The reeling Bush campaign is pulling out all the stops to show that George W. is not only a true leader of men, but a warm soul. ``He's had to sit in the chair,'' cries Gov. Carroll Campbell of South Carolina, whose state faces a Feb. 19 primary now touted as crucial for Bush. ``He's had to make life-and-death decisions.'' ``He has a human touch, a personal touch that most candidates don't have,'' an aide whispers to the New York Times. But it's hard to reinvent George W. at this late hour, when most Americans access his warmth through bulletins of the Texas Department of Criminal Justice, announcing executions in the months ahead.
It'll be a busy time in the Huntsville Death House. Feb. 23 sees Cornelius Goss strapped down for his last shot, followed the very next day by 64-year old Betty Beets. March will bid adieu to Odell Barnes, Timothy Gribble and Dennis Bagwell, and Super April will be crueler yet, with lethal injections for Orien Joiner, Victor Saldona, Robert Carter, Robert Neville and Ricky McGinn. Carruthers Alexander goes to his maker on May 3. Such, at least, is the present execution calendar. Six whites, four blacks and one Hispanic. Check it out on www.gwbush.com, carefully described on Yahoo as a ``parody'' site, but as useful a place as any to locate Gov. Bush's leadership skills and decision-making powers.
Bush has two vulnerabilities he can't disguise: He's the son of George H.W. Bush, and he's chief executive officer of the Texas death industry. We already know the fatal political consequences when voters are reminded of his parentage. It took but one brief outing by his parents to New Hampshire, one characteristically jaunty throw-away line by the former president about ``this boy, this son of ours,'' probably to double the margin of George W's terrible defeat. The man would do better if he claimed he'd been turned out on a mountainside in infancy and suckled by wolves.
But can it be counted as a deficit to have signed more death warrants than any other elected official alive today in America? Don't polls show that a robust majority of Americans favor the death penalty? There are compelling signs that popular opinion is changing. Take a Public Policy Institute poll of Californians, released last month. In recent years, asked whether they favor the death penalty, Californians have been giving a robust vote in favor of death by 3 to 1. The Public Policy Institute poll asked a different question. If the choice was between death and life imprisonment without possibility of parole, what would the respondent choose? This choice produced nearly a dead heat: 49 pro death, and 47 for life imprisonment. Hispanics opted 57 percent against the death penalty, and Democrats opposed it 65 percent to 38 percent, which suggests that Democratic candidates may soon feel like the governor of Illinois.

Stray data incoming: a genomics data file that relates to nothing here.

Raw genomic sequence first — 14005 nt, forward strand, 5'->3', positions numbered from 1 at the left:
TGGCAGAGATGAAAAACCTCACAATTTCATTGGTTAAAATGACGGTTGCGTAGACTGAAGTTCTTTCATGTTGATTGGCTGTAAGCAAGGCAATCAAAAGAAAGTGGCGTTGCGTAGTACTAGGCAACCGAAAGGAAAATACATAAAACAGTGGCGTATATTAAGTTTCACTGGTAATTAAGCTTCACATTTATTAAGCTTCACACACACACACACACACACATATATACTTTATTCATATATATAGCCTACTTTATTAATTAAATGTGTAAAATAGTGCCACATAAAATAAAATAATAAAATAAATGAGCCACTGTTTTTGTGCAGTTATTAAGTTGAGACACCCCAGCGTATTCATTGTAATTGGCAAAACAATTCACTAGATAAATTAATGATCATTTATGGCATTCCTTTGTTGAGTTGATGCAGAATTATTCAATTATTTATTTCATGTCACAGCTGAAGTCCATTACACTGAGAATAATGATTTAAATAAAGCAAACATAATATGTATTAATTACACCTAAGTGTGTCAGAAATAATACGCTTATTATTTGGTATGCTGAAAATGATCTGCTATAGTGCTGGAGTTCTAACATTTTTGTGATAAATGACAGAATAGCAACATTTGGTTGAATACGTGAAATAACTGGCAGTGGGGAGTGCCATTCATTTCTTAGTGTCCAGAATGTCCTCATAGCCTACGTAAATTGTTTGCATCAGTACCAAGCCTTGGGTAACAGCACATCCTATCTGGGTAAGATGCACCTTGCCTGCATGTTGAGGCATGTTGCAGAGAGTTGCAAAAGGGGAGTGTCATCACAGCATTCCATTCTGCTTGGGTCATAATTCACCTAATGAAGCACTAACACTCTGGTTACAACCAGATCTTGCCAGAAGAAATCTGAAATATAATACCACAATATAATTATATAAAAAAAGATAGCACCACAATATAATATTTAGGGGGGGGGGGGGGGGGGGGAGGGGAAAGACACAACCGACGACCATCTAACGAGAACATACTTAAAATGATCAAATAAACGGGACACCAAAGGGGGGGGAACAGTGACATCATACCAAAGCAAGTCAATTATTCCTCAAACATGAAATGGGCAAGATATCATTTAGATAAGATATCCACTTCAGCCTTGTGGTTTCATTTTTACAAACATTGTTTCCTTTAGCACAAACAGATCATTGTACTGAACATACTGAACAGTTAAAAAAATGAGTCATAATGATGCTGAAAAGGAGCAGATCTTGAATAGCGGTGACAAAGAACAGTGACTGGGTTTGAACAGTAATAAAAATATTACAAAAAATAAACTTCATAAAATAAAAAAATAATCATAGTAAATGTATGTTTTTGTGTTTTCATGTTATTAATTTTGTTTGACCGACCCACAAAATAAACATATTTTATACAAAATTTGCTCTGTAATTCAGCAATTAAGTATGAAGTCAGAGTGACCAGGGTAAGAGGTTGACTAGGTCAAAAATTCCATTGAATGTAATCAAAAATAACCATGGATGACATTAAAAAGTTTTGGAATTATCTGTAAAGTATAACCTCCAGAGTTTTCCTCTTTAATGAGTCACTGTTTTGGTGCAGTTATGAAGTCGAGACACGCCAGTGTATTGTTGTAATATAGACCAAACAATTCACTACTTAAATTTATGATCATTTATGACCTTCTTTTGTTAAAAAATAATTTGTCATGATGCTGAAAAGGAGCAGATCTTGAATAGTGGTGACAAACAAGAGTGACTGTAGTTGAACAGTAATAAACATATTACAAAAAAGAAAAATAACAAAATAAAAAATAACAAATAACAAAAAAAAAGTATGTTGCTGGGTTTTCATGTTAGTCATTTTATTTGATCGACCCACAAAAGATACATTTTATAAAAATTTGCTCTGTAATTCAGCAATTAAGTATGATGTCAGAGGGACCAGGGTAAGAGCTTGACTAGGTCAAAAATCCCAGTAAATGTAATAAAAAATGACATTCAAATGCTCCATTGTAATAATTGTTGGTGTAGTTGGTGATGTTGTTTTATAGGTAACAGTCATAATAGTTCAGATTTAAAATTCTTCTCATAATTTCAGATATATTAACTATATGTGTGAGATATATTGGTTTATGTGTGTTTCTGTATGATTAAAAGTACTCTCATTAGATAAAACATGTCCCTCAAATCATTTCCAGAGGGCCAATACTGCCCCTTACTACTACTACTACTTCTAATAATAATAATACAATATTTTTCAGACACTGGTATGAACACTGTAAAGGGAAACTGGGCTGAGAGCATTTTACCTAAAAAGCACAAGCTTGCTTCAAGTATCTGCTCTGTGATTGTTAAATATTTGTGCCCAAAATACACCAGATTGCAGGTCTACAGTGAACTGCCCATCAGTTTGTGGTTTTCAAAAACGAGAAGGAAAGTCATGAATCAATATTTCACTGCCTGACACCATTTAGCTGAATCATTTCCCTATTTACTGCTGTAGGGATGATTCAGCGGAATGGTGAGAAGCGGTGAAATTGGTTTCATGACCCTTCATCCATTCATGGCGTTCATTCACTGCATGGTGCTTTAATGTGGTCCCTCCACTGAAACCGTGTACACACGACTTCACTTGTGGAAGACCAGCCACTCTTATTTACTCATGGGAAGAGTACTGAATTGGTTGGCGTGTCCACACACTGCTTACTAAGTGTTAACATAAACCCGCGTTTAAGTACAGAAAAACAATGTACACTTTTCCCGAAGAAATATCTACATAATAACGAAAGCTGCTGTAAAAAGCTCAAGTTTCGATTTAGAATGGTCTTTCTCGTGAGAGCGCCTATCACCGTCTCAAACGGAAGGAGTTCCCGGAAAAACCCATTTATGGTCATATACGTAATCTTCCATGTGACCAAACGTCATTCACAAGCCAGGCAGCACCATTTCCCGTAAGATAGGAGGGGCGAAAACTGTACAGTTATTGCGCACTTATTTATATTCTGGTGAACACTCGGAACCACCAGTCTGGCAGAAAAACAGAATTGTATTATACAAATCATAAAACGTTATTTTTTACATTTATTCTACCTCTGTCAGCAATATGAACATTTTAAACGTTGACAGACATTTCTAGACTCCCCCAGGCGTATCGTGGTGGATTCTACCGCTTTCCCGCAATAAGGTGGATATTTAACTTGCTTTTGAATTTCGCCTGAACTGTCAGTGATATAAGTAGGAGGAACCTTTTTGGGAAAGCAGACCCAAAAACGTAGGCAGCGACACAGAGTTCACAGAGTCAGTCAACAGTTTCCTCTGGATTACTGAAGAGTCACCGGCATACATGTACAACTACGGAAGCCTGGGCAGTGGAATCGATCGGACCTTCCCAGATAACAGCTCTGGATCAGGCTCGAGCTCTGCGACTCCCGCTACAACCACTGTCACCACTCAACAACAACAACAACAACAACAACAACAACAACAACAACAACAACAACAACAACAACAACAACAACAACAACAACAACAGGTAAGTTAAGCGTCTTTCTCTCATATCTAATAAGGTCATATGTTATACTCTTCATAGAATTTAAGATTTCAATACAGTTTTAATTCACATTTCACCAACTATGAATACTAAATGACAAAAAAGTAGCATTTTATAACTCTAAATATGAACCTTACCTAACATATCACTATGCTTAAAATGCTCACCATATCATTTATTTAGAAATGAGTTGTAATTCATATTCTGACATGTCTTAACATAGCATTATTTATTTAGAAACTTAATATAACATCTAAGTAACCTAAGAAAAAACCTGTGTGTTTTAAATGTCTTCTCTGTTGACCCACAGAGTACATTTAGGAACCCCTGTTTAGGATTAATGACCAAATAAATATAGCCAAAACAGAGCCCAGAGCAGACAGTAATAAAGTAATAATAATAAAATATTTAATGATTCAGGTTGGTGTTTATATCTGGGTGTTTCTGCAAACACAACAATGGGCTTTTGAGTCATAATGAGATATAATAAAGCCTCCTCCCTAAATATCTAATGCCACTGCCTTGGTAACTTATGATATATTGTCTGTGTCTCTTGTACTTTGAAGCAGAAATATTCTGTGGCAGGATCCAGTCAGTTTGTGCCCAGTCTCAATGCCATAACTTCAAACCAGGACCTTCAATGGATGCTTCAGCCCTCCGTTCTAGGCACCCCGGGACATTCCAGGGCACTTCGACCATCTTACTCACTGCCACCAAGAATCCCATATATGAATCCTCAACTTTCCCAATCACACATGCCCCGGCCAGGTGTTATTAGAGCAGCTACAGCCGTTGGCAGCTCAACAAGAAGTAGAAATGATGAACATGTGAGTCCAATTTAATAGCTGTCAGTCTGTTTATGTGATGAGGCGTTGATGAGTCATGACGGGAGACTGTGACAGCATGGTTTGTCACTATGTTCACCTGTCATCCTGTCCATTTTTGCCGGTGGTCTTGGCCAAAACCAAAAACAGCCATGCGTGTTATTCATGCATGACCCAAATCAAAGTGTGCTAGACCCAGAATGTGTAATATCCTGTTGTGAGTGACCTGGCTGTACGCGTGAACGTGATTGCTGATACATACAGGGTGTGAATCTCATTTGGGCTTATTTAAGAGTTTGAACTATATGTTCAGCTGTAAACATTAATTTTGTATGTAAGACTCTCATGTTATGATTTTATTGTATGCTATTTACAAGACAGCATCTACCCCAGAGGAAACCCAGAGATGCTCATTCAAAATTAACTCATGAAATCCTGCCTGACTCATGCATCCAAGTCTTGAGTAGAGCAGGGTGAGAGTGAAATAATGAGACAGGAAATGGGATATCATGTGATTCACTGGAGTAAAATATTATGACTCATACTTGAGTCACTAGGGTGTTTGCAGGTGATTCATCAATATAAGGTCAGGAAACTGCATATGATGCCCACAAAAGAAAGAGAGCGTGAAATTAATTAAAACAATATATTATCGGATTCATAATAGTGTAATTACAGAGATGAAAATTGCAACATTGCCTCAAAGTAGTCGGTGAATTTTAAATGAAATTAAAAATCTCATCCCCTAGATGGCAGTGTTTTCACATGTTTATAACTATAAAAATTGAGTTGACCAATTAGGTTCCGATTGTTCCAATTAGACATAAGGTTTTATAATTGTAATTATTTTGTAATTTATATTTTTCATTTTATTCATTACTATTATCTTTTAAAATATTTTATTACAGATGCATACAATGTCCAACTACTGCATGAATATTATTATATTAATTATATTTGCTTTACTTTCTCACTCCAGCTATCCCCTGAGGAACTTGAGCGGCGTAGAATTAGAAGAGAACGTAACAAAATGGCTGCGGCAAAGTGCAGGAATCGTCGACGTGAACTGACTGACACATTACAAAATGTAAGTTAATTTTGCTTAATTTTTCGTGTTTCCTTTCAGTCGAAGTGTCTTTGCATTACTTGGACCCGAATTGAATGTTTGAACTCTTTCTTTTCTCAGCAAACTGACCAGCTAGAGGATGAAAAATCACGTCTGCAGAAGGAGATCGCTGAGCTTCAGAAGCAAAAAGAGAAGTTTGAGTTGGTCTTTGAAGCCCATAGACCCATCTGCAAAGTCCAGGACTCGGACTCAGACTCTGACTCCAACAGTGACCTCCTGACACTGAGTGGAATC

The governor in question, George Ryan, announced last week that he is suspending imposition of the death penalty in his state forthwith on the grounds that he ``cannot support a system which has proven so fraught with error.'' Since 1977, Illinois has executed 12 -- and freed 13 from death row on the grounds that their innocence had been conclusively established. Nationwide, the number of such people spared the execution chamber (sometimes, by as slim a margin as a day or two) on grounds of proven innocence is 85. Ryan's decision is one of huge significance in the unending national debate on the death penalty. Here's a Republican who had been pro-death, now, stating flatly, that the police and judicial system of Illinois cannot be trusted to produce a just conviction in trials on capital crimes.
If Illinois is in this sorry condition, what can we say of Texas, where defendants are denied trained lawyers, appeals are rushed through often as mere formalities, and clemency is almost never granted? In Bush's gubernatorial term, 113 have been put to death, with clemency granted in only one case. In 1995, Bush oversaw passage of a law accelerating death-penalty appeals in state courts, a move defense lawyers have called the ``speed the juice'' law. And even though Texas now has a law prohibiting the execution of mentally ill prisoners, this same law explicitly exempted death sentences handed down before it was passed, and so Bush recently OK'd the lethal injection of Larry Robison, a lunatic who killed six in 1982.
It's not as though Bush will face direct challenge from his political opponents on the issue of the death penalty. It's more a matter of the steady drip of public information about how Bush and his state convict and kill people. They do it with a gleeful callousness. Bush has hastened the appeals process and vetoed a law to replace the legal-resource centers eliminated by Clinton and Congress. His staff says he spends between 15 and 30 minutes on each case, and of course, Bush declares his confidence that no innocent person has been executed on this watch. Gov. Jesse Ventura of Minnesota (one of the few states -- all in the Midwest -- without executions) lost no points when he came out against the death penalty last year, saying that he personally could not abide the thought that he might doom an innocent being. Bush has never had the humanity even to admit that fear. It's part and parcel of Bush's eerily two-dimensional quality, which has engendered a campaign defined by the millions he's raised, and paced by the drumbeat of executions carrying the thumbprint of his approval.
Alexander Cockburn is a syndicated columnist.
© 2000 Mercury Center.